James Whelan | Hard to Know Where the Axe Will Fall

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The public service is a political victim in an economic debate obsessed with racing to a surplus. When Wayne Swan delivered his mini-budget last week, he announced a further 2.5% in cuts to the public sector without any evidence of the impact. At CPD we step in to tell our politicians why they must put their axes down, revealing the consequences of the continual squeeze placed on our public services by the ‘efficiency dividend’. In uncertain economic times we need a capable public service more than ever.

Governments use the efficiency dividend to cut spending while avoiding political pain writes CPD’s James Whelan in The Australian Financial Review. As the Research Director of our Public Services program, James added a voice of reason to an otherwise largely one-sided and evidence-free debate:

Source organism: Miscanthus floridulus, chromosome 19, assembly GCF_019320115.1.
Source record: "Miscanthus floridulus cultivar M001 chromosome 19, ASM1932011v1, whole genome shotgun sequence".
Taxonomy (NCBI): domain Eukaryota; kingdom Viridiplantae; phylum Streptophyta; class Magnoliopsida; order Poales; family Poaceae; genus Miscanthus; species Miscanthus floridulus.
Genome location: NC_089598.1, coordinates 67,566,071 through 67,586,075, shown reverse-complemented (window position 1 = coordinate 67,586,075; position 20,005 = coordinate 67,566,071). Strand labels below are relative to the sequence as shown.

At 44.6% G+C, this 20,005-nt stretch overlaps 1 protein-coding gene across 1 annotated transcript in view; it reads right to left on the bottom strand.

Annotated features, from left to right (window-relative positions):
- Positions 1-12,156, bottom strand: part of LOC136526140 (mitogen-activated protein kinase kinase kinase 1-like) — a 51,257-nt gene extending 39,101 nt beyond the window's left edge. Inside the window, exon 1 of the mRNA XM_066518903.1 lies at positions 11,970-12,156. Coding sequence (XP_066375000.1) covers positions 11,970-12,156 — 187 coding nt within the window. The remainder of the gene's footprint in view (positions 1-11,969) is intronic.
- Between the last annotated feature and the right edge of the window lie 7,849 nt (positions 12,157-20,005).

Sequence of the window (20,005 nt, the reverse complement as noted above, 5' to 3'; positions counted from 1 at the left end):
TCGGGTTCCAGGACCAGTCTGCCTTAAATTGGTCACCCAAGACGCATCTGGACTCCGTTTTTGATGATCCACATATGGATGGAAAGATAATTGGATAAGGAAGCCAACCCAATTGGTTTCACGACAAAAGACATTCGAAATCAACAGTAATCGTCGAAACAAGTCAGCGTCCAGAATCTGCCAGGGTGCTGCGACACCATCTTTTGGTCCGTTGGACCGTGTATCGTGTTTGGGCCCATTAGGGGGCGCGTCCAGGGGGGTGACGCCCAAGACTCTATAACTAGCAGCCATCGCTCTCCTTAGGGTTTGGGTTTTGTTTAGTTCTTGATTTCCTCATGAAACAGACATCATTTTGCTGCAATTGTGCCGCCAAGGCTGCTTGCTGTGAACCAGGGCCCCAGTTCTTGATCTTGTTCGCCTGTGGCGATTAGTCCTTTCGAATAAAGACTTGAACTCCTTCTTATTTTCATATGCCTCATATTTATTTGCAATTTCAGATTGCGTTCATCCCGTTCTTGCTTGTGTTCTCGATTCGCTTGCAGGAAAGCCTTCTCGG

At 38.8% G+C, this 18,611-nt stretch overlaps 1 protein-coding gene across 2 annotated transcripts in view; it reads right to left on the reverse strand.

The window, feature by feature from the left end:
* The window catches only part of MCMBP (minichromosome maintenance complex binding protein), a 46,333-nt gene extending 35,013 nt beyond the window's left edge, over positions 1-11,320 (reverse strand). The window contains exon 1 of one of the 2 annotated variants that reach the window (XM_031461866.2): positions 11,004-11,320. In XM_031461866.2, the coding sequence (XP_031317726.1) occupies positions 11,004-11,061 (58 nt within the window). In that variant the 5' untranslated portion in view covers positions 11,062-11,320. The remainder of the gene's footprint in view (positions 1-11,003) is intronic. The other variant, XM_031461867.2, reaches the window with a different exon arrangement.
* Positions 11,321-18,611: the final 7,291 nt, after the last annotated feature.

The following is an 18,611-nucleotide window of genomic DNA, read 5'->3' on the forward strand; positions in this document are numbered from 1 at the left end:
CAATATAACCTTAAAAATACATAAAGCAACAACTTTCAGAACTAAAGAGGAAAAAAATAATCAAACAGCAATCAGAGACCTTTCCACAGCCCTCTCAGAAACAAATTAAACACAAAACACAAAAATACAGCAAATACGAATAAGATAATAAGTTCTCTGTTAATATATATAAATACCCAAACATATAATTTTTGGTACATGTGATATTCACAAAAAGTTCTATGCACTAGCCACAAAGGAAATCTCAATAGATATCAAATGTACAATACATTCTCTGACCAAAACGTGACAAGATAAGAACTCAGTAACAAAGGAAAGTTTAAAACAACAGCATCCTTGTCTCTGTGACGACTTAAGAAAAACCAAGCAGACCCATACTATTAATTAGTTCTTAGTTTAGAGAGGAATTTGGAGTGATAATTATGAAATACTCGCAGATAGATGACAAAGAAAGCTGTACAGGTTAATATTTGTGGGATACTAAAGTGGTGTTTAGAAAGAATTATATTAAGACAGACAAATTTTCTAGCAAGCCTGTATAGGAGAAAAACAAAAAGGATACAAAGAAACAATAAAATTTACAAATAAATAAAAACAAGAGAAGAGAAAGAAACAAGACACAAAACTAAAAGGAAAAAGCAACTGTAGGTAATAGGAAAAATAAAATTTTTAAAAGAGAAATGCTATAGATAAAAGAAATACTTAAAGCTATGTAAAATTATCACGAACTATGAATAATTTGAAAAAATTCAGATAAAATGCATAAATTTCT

“The efficiency dividend is not an intelligent or evidence-based strategy to motivate innovation, economy and creativity but a blunt instrument that can reduce or compromise the work of public sector agencies. Government reviews of the mechanism in 1994 and 2008 found that it places significant stresses on agencies and recommended that alternative measures be investigated. After over 20 years of being asked to cut an arbitrary percentage of their budgets, few agencies have room for further ‘savings’ without reducing their core functions”….

If the rollercoaster trend in public service firing and rehiring in the last two decades is repeated, the short-term cost savings will prove costly in the longer term….

The fact is that governments use the efficiency dividend not to increase efficiency but to cut spending while avoiding the political pain of spelling out what those cuts will mean for people who rely on public services. We need strong and capable public services to build Australia’s resilience in times of global uncertainty. Instead, Australia’s major parties are locked in a race to the bottom.”

Read the entire article in The Australian Financial Review, page 63 on 1 December, 2011.

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